But then this appears, and we realize that it was inevitable that a highly placed hypocrite would be exposed. But the timing, it seems almost--providential.

But we’re nearly all hypocrites to some extent. That never did argue against the importance of a common morality to civilization. One might say it argues for it; we are all imperfect. Fallen, yes, like Mr. Foley, who I can't help but feel a bit sorry for; at least until I consider his support for the war. Then it's for the whole of us that I feel sorrow.
Chastity and temperance are vastly more appreciated when exhibited by the other guy. I can't resist dusting off an old standard:

I want my attorney, my tailor, my servants, even my wife to believe in God, because then I shall be robbed and cuckolded less often.
—Voltaire

There is a legend often related along with this quote, that Voltaire once excused his servants before engaging in a frank discussion of religion that he feared would erode their faith.
The elected are our servants; let's dismiss them so we may speak freely about their god, power.

2 comments:

Thomas Whigham said...

Effective writing manipulates the conventional vibrations of its readers. You have a remarkable ability in that regard. I think the constuction of the sentence is as important as the idea presented.
It seems to me there is brilliance in your writing. Not so much in the ideas themselves, which, like coins, are being minted frequently, but rather in the systems of arrangement and promulgation. You've gathered the coins, developed a thoughtful banking exchange, and shown people a beautiful way to spend them. The point about Voltaire at the conclusion is, in regards to your topic, a freshly minted idea probably. I found myself wishing I'd a reason to write about this stuff, in reading it, just to see if I could do a job on par to what you have written. You made me wish I'd said it first. That is probably the highest praise for any writer.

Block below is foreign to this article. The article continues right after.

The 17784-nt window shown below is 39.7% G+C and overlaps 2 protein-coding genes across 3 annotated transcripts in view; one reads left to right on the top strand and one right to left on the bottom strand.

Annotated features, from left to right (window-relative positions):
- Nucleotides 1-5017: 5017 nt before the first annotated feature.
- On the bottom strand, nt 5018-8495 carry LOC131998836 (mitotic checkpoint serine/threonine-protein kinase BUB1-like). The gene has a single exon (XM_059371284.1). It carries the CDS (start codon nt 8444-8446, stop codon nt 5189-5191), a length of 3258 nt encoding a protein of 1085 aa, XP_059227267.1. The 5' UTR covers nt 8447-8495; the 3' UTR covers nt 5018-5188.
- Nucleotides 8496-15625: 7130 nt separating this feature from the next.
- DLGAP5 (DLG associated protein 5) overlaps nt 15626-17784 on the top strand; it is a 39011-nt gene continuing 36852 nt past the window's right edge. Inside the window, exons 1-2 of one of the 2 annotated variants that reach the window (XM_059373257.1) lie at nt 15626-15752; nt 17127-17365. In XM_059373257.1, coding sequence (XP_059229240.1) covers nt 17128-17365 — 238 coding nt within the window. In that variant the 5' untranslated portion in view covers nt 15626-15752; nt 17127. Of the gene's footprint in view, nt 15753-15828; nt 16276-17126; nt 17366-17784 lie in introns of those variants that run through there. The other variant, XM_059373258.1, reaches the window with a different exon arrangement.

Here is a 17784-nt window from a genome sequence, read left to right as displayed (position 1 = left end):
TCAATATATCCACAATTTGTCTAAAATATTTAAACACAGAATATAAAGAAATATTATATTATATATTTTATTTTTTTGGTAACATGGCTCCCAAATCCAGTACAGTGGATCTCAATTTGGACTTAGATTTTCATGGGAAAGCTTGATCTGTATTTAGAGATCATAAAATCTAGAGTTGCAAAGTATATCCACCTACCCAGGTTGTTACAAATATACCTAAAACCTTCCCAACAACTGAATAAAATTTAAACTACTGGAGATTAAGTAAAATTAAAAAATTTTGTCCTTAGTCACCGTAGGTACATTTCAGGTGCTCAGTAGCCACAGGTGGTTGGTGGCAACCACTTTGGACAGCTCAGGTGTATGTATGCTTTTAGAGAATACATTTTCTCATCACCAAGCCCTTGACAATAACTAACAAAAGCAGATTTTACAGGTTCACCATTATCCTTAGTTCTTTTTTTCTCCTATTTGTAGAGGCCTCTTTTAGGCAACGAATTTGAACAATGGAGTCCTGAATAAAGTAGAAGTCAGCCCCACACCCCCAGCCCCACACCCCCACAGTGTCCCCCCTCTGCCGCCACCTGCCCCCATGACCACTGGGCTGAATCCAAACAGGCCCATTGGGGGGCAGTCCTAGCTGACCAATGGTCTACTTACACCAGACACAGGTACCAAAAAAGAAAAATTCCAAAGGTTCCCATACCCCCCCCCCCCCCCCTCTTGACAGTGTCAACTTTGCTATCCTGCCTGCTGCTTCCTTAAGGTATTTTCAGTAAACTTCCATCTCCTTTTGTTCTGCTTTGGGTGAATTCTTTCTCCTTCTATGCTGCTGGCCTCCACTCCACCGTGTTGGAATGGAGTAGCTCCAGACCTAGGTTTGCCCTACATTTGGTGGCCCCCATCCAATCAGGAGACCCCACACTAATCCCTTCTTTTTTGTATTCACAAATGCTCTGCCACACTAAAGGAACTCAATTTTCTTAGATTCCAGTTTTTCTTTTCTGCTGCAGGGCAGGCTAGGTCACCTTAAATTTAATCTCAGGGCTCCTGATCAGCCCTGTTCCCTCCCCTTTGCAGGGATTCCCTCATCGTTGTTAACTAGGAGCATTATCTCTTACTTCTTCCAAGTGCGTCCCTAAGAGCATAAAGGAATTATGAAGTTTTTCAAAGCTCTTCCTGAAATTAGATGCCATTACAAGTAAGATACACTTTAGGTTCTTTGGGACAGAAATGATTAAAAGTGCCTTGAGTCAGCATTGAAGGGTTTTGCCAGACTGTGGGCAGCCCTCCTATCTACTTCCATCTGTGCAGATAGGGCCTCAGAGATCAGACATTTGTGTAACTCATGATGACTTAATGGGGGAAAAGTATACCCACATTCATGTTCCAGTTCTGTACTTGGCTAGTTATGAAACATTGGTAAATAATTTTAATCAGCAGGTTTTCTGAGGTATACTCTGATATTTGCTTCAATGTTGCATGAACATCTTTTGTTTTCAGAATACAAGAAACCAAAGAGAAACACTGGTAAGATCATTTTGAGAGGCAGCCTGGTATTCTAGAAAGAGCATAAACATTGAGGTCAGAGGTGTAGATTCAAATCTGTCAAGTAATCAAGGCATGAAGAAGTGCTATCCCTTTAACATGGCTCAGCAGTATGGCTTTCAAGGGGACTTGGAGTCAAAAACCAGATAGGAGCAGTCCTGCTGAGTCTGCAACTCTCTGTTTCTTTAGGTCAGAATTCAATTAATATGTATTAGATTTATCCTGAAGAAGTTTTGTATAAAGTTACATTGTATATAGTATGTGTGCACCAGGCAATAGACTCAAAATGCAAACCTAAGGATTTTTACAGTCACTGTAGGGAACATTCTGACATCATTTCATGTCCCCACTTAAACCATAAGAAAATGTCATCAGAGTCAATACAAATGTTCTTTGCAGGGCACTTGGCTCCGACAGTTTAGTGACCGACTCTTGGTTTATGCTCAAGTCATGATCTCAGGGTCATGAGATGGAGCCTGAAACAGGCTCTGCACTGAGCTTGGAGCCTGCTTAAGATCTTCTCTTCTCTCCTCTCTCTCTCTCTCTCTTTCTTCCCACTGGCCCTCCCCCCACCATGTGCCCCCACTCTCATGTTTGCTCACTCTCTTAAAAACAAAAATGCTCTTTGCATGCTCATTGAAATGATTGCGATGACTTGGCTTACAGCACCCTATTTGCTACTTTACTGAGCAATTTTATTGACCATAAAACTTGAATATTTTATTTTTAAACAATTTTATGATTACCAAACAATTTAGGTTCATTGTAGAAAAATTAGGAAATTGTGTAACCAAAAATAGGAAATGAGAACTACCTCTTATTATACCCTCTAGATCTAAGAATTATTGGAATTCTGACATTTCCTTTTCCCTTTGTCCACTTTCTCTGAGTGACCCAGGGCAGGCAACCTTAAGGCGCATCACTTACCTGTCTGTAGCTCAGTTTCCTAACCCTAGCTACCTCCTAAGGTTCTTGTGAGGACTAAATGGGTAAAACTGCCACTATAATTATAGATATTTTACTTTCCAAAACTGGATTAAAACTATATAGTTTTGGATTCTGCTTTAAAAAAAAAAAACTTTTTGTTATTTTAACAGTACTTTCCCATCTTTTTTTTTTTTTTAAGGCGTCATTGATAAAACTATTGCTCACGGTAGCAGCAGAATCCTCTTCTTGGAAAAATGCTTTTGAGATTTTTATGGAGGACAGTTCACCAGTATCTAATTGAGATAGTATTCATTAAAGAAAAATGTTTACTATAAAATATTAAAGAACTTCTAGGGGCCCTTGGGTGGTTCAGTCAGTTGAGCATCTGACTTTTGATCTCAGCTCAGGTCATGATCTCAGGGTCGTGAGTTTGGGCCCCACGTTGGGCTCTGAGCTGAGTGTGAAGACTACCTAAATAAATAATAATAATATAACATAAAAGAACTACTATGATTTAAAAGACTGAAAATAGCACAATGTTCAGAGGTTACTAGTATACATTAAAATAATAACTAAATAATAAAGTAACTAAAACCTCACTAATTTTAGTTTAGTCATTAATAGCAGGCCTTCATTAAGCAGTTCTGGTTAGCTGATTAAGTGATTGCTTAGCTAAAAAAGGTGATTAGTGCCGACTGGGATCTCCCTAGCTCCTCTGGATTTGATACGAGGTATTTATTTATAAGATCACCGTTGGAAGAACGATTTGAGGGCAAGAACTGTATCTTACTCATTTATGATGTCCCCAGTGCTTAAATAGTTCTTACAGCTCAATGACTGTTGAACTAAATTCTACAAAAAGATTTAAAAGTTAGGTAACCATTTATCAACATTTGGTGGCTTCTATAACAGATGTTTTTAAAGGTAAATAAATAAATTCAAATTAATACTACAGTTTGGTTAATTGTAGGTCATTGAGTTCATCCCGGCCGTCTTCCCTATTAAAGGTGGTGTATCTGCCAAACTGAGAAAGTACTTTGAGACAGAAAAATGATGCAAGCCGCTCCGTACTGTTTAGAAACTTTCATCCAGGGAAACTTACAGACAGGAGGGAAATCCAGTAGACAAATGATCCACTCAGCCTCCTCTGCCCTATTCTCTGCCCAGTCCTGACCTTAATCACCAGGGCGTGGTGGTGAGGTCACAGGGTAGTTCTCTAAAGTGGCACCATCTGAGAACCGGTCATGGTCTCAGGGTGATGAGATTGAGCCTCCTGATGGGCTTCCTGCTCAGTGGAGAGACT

Bill said...

I am on exactly the same page you are, Dennis. I've been thinking about the same things, too. There must be many more out there feeling the same as well. This is why it is good that you are actually writing these sentiments down -- that way we know we are not alone.

As for religion and politics, they have always been intimately connected. Even the most militant secular governments of the 20th century took on all the characteristics of spiritual movements. We often forget, too, that the philosophy and thought that led to the idea of separation of church and state emerged from the Western concept of the relation between the individual and God.

I'm not sure, but I think the growing conflict between the West and Islam will lead to a spiritual reawakening of sorts in the West, just as the utter subjugation of Islamic lands by imperial Western forces revitalized militant Islam. I'm not sure many people are aware of this, but Islamic countries were notorious for their libertine societies as recently as the early 20th century. Perhaps this led to their humiliation, as similar behavior may lead to ours.